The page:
Dictionary > Alcohol


noun, plural: alcohols
(chemistry) An organic compound containing one or more hydroxyl groups bound to a saturated carbon atom
Alcohol is an organic compound with one or more hydroxyl groups. The hydroxyl functional group is bound to a saturated carbon atom.1 Alcohols belong to a series of volatile hydroxyl compounds that are made from hydrocarbons by distillation. The general formula for alcohol is CnH2n+1OH.
Common alcohols include ethanol (the type found in alcoholic beverages), methanol (found in methylated spirit and can cause blindness and other nervous system damage if ingested), and propanol.
The term is originally used to refer to ethanol, which is the main alcohol component of alcoholic beverages. Thus, the term is also commonly used to pertain to an alcoholic beverage.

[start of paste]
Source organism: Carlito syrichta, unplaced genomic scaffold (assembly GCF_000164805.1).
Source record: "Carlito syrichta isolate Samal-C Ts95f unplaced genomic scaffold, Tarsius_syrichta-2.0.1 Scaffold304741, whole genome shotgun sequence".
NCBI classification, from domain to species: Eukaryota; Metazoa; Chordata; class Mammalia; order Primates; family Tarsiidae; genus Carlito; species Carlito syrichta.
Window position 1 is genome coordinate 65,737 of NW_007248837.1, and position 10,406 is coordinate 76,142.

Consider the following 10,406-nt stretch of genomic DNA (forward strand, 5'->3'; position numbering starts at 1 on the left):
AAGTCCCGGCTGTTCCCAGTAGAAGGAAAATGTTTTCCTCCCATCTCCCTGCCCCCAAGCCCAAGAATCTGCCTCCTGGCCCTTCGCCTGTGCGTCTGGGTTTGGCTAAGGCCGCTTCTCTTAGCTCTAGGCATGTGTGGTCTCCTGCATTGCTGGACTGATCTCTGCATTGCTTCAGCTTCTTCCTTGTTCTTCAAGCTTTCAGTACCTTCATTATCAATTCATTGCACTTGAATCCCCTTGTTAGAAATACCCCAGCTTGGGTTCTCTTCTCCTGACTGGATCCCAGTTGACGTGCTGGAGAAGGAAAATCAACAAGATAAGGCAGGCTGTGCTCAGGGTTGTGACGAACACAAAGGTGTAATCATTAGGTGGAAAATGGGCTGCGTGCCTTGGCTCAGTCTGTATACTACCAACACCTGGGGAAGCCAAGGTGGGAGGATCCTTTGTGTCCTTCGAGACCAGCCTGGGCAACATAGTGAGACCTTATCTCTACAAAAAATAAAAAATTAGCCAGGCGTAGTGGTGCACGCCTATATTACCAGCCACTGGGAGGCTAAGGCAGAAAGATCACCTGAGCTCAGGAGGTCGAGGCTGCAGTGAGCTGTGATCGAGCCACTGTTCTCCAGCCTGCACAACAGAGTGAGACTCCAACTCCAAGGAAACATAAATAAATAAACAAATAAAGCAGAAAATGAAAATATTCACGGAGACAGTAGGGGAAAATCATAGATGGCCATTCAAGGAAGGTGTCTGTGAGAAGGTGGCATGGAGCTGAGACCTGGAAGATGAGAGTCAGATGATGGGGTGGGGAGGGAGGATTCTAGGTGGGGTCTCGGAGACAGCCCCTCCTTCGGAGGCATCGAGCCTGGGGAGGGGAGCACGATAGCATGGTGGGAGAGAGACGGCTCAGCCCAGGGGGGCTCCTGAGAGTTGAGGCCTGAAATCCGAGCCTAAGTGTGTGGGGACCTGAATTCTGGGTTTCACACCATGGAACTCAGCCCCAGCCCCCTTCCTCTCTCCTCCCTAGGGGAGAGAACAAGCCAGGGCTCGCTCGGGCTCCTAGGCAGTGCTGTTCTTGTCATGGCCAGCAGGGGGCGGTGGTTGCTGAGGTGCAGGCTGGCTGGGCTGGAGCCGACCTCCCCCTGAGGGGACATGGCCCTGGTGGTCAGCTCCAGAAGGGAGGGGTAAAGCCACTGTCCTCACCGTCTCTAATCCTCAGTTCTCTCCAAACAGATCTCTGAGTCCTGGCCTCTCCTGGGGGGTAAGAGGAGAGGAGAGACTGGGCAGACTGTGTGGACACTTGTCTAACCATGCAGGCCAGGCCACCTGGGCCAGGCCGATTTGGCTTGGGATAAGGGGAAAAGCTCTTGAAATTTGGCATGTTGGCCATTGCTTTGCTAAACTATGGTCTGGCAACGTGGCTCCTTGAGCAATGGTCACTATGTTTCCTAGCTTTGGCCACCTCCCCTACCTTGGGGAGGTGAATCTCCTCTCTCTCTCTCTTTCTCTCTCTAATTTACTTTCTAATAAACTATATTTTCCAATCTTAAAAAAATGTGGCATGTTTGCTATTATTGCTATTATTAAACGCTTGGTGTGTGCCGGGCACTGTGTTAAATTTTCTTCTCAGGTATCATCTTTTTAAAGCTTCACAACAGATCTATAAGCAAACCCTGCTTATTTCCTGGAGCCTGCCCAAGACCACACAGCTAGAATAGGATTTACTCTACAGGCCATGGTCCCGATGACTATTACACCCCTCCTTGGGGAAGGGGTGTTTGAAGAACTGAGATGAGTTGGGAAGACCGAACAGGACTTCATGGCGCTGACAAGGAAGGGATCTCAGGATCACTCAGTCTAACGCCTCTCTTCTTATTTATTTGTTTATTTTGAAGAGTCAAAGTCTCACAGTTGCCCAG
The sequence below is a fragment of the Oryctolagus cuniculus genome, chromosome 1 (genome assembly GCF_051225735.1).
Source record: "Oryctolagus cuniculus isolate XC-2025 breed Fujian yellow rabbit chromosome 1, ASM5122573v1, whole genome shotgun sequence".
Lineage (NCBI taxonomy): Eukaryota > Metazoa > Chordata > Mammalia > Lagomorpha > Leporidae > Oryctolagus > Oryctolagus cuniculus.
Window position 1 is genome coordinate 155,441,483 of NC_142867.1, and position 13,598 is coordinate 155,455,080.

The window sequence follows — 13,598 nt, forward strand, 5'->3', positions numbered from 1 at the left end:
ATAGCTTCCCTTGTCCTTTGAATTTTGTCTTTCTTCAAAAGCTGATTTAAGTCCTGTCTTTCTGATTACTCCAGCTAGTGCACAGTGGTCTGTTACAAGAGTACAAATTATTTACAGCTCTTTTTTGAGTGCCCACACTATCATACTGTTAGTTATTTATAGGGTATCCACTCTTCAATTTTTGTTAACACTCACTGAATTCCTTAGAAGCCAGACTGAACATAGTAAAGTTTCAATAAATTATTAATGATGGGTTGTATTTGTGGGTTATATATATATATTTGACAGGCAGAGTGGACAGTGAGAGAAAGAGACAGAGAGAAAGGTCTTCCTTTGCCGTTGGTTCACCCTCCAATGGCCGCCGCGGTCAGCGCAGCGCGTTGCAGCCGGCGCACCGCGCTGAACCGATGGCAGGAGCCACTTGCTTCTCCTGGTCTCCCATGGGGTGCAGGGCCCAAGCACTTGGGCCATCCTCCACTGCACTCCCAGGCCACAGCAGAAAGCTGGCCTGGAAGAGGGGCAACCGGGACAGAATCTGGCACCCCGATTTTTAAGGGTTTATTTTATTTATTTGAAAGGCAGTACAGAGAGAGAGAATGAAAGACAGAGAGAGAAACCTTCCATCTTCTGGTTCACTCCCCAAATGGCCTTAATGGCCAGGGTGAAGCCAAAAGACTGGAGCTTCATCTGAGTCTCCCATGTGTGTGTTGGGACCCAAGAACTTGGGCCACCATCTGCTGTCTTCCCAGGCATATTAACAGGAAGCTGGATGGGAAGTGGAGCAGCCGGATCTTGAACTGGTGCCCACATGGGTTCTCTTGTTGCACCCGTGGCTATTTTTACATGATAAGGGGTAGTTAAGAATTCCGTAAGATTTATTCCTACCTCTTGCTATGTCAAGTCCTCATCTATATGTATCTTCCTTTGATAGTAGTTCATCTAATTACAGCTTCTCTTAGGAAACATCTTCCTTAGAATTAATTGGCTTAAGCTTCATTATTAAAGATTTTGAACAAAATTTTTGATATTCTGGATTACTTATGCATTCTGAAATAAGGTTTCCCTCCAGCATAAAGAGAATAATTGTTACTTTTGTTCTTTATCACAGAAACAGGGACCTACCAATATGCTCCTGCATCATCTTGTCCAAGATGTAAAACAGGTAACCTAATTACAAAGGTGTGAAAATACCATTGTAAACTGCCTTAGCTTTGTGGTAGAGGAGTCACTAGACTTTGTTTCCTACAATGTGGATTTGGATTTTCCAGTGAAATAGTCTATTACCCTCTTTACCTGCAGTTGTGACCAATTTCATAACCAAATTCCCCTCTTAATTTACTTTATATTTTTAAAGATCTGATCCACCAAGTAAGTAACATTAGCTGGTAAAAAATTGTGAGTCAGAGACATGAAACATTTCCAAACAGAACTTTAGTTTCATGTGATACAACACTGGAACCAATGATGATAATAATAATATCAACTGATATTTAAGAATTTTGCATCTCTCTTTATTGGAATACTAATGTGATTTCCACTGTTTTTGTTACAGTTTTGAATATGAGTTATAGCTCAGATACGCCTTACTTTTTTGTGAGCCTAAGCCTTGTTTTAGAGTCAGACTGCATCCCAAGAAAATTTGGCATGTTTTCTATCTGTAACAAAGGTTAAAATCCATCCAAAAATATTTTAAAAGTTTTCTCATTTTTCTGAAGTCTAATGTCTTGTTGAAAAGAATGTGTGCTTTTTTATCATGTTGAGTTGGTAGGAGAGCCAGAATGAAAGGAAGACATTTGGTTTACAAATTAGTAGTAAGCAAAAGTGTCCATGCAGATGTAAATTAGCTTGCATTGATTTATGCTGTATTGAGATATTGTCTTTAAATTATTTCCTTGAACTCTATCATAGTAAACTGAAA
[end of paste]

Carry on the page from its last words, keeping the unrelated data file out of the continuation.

Related term(s):

  • Ethyl alcohol
  • Wood alcohol
  • Tertiary alcohol
  • Allyl alcohol
  • Alcohol acid
  • Alcohol addiction
  • Alcohol amnestic disorder
  • Methyl alcohol
  • Wax alcohol
  • Baby foetal alcohol syndrome
  • Multiple alcohol
  • Sugar alcohol
  • Sugar alcohol dehydrogenases
  • Alcohol deterrents
  • Alcohol diuresis
  • Alcohol drinking
  • Foetal alcohol effects
  • Foetal alcohol syndrome
  • Syringyl alcohol
  • alcoholism
  • alcoholic


1 IUPAC, Compendium of Chemical Terminology, 2nd ed. (the “Gold Book”) (1997). Online corrected version: (2006–) “Alcohols”.

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